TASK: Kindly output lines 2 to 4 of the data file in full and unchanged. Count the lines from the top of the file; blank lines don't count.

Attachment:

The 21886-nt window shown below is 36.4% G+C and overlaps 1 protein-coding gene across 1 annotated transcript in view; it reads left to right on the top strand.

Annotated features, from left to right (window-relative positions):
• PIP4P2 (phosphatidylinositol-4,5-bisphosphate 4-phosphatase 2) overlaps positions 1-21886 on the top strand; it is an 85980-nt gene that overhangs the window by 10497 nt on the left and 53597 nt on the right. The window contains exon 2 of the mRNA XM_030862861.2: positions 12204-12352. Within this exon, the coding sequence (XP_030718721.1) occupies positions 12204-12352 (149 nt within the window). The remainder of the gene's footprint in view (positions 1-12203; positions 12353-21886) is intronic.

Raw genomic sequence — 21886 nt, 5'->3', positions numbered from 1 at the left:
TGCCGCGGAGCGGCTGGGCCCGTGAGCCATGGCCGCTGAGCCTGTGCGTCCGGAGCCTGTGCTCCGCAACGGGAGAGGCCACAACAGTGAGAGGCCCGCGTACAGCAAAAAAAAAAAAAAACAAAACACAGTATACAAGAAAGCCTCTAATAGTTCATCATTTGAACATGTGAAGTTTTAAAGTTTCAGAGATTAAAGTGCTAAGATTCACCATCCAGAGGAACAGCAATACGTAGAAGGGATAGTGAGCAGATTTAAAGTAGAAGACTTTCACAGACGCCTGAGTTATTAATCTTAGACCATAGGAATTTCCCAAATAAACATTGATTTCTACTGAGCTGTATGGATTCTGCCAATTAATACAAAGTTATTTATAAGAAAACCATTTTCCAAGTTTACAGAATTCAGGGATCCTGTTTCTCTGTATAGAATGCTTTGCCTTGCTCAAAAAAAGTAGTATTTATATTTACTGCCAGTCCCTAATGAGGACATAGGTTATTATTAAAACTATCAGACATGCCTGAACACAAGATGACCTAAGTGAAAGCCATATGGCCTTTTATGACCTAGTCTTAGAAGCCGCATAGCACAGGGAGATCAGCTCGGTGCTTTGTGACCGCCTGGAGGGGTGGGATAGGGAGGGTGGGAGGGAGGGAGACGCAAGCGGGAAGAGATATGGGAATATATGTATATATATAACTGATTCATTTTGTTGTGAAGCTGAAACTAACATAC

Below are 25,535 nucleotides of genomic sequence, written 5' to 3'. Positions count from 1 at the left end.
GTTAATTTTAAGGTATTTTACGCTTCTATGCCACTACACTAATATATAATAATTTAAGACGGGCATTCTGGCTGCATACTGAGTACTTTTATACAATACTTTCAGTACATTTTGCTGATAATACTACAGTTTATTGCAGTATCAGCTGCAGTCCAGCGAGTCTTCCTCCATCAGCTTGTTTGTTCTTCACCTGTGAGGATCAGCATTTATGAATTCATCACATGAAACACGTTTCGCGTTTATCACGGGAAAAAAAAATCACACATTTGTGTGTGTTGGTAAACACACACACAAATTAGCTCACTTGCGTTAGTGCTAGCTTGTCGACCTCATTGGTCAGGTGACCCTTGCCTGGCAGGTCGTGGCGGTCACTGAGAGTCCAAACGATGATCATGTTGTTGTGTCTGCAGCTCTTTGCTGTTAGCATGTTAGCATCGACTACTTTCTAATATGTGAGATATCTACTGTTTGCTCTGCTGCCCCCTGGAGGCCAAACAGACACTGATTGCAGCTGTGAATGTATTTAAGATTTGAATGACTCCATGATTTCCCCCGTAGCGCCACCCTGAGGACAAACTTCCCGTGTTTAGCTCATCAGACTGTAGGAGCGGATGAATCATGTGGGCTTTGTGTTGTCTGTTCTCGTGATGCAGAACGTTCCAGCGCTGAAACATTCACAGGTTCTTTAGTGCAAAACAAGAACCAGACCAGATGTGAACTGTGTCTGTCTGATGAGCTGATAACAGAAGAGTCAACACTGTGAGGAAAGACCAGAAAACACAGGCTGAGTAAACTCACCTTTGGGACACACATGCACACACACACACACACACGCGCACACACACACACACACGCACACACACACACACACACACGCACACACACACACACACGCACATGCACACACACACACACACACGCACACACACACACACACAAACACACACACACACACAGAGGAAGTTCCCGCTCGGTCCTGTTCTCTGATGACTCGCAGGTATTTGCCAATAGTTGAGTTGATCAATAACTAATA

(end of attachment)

Annotated features, from left to right (window-relative positions):
• PIP4P2 (phosphatidylinositol-4,5-bisphosphate 4-phosphatase 2) overlaps positions 1-21886 on the top strand; it is an 85980-nt gene that overhangs the window by 10497 nt on the left and 53597 nt on the right. The window contains exon 2 of the mRNA XM_030862861.2: positions 12204-12352. Within this exon, the coding sequence (XP_030718721.1) occupies positions 12204-12352 (149 nt within the window). The remainder of the gene's footprint in view (positions 1-12203; positions 12353-21886) is intronic.

Raw genomic sequence — 21886 nt, 5'->3', positions numbered from 1 at the left: